Electronic Health Records (EHRs) are rapidly becoming an integral component of any efficient healthcare system. Professional doctors and hospitals are required to demonstrate the meaningful use of certified electronic medical records. Meaningful use criteria in this regard refers to capturing electronic health information in a standardized format, using this information to track key clinical conditions, putting in place a care coordination process, report clinical quality measures and public health information and to use this information to engage with patients and their families. More sophisticated systems would also have the capability of enabling health information exchange, incorporating lab results, e-prescribing, transmit patient care summaries across multiple settings, provide patients access to self-management tools and improve the overall population health.
Approximately, 78.4% of office-based physicians use EHR systems while 48.1% of those work with a basic level EHR system. According to findings of a patient experience survey with EHR systems, it was reported that physicians with EHR systems that meet meaningful use criteria felt that it provided time savings and resulted in enhanced confidentiality and less disruption in doctor-patient interactions. In addition, properly implemented EHR systems also provided greater financial and clinical benefits as compared to basic systems.
It is important to remember that electronic health record systems are not a novelty. In one form or another, healthcare providers have been using EHRs for many decades. In the past, doctors used standalone workstations to store patient data. However, with advancement in information technology, data storage as moved to the cloud and has become more efficient, portable and rapidly transferable.
EHR systems have made the healthcare system more efficient in following ways:
− Ability to transfer medical records across geographic borders, to another hospital or department. This enables access to complete and accurate information at the point of care.
− Help improves patient management and engagement. With just a few clicks providers can not only access patient medical records anytime and anywhere but also coordinate care with their peers to improve the quality of care delivered.
− Lower operational costs with less labor expense to maintain paper records and reduced need for transcription services. Once a medical record has been added in electronic format, it requires almost no management which directly impacts operational cost.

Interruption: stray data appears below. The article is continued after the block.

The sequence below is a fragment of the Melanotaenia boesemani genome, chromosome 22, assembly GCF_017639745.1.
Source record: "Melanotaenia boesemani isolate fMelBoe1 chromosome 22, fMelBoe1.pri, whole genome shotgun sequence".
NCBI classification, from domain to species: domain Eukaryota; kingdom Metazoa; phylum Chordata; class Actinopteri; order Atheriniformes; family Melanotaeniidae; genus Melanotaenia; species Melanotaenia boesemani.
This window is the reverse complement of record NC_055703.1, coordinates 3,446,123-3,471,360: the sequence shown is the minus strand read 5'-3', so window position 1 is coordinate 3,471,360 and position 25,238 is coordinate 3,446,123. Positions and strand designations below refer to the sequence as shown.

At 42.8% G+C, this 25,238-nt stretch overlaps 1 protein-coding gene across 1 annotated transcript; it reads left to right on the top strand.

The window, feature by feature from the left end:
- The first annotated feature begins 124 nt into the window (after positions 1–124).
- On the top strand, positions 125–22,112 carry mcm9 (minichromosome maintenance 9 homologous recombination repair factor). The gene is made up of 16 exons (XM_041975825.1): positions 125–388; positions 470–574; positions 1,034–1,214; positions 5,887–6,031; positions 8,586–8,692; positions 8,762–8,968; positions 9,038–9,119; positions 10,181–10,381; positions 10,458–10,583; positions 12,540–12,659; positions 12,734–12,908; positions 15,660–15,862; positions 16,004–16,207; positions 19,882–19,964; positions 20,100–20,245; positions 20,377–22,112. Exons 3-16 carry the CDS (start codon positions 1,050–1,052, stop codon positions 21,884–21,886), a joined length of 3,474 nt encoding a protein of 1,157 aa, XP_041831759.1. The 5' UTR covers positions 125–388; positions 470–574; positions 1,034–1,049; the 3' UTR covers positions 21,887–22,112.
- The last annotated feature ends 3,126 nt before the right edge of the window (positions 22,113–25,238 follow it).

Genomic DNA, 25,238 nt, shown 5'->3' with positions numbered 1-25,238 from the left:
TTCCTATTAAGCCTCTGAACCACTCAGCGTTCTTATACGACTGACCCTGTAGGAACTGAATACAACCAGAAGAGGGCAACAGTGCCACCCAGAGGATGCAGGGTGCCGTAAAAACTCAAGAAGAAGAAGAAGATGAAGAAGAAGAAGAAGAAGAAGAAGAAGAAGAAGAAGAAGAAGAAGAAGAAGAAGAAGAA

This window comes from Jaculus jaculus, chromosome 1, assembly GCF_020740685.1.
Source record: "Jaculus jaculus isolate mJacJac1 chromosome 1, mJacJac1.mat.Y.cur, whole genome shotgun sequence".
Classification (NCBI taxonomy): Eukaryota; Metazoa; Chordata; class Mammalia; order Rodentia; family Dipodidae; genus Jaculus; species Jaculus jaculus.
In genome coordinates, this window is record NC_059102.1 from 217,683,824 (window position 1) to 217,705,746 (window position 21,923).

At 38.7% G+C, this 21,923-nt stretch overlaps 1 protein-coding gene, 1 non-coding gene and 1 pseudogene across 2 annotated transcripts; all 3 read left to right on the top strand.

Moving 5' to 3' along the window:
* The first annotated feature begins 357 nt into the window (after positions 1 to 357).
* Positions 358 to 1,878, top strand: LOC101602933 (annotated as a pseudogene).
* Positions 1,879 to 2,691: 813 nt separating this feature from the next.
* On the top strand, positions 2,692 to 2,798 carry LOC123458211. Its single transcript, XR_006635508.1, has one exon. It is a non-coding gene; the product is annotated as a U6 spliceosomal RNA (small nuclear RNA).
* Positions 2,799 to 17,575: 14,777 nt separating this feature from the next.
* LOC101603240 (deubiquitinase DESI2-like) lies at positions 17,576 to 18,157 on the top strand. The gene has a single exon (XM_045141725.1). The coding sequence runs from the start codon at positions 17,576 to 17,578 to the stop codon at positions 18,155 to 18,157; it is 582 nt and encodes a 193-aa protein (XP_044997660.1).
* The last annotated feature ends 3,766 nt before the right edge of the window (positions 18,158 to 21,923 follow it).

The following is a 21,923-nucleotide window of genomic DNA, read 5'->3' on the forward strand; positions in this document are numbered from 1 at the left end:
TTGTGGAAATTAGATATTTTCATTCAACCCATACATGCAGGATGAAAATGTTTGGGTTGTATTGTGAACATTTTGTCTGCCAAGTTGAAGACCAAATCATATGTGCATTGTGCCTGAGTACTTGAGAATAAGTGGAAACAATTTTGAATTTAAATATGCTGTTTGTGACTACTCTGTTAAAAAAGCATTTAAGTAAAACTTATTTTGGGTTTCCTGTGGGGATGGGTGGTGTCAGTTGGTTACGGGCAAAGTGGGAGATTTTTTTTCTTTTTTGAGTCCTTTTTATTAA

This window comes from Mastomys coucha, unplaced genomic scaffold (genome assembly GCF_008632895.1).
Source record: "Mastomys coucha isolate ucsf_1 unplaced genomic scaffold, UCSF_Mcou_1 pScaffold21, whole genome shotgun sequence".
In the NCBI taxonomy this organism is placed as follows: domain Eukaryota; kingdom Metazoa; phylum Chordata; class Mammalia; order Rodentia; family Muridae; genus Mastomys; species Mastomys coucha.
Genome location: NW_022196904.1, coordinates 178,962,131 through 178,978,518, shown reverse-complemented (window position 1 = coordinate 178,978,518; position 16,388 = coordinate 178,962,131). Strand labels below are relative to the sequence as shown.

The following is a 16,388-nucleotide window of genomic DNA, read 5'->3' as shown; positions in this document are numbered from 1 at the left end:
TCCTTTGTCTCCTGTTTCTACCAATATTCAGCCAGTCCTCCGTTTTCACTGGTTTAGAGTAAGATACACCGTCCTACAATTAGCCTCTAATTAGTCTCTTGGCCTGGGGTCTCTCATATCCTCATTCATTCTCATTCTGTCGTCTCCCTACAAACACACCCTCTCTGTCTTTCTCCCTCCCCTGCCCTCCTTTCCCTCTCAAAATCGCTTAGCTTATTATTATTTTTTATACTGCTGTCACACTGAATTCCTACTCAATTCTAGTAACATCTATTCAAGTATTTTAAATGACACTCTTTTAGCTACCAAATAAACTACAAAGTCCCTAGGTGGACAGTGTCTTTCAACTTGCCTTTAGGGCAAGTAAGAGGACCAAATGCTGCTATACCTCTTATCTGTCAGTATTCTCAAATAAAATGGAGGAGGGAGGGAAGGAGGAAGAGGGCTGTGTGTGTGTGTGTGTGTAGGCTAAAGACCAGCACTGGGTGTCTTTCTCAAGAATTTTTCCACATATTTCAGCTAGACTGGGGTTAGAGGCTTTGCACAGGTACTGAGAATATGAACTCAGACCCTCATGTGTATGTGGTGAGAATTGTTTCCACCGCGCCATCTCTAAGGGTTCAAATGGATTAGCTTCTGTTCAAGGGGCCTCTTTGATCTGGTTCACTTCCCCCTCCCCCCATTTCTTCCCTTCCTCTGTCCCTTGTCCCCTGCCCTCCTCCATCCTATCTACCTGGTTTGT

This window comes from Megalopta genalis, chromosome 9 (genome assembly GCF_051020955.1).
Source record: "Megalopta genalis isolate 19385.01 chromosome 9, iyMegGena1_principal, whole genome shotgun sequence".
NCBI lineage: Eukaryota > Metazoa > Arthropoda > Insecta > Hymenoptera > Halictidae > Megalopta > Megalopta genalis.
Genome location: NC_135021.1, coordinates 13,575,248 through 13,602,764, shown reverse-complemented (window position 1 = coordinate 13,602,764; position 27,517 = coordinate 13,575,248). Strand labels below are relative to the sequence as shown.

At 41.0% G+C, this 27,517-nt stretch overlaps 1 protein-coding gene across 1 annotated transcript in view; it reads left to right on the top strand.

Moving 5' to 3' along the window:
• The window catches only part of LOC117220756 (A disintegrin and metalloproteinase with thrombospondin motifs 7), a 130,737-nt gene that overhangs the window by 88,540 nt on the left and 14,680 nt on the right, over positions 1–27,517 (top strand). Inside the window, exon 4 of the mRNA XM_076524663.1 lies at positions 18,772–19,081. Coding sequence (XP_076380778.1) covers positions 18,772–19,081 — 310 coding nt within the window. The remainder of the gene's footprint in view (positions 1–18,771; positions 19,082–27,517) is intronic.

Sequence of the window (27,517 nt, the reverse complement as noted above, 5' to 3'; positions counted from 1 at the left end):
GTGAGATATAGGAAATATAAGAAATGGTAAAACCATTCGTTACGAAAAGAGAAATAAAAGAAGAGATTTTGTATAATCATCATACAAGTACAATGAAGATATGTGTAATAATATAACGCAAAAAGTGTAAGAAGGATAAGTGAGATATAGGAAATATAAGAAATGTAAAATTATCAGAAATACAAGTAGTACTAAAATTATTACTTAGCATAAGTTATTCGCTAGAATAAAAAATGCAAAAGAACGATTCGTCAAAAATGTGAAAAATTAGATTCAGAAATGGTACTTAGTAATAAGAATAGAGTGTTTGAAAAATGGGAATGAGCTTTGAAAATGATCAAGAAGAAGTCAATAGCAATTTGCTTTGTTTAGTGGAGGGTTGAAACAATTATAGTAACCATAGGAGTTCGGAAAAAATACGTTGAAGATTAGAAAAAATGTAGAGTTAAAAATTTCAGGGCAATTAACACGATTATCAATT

− Safer and reliable workflows with EHRs to enable e-prescribing, laboratory, and X-RAY ordering and reporting. An efficient EHR-based workflow can reduce chances of error and eliminate lost records to deliver effective and safer care.
− Enabled Increased patient engagement between patient and providers. Electronic records allow patients to participate in their own care and let provider-patient to work on delivering better patient care collectively.
Even with these benefits, implementation of EHR systems has proven to be a significant challenge for healthcare organizations.
− EHR adoption substantially increases the effort needed to manage the privacy and protection of the patient records. Over the years, there have been numerous incidents of security breaches and stolen patient health information. Although, healthcare organizations invest heavily in creating secure and compliant solutions but securing and managing connected electronic records is a dynamic process and requires constant monitoring and auditing to track down threats and flaws before they happen.
− Higher start-up and maintenance cost of transitioning to electronic medical records – larger the organization, greater the cost. Resource training, culture change, new workflows adoption and constant need for support make EHR adoption an intimidating task for any organization. The higher start-up costs for smaller practices make it difficult for them to recoup.
− Delivering education & continuous training on the usage of the EHR is another challenge faced by organizations. Healthcare staff needs to be trained for compliance, maintenance, confidentiality, and various workflows on effective use of the system. Without a proper training program, user do not understand the system completely which directly impacts the quality of care.
− Perceived depersonalization of provider and patient relationship as providers feel that they are spending more time interacting with the computer than with the patient.
− Extensive data capturing hampers the clinical workflows of physician. Not only data entry is both cumbersome and time-consuming but providers are also put-off by UI/UX to manage their workflows. Although keeping everything electronic gives them an ability to remain connected to their patients but unnecessary alerts and notifications also create an alert fatigue on both patient and provider side.
While the general dissatisfaction remains with adoption of EHRs, the fact remains that addressing above mentioned challenges as per your organizational goals can definitely lead better, coordinated and cost-effective care.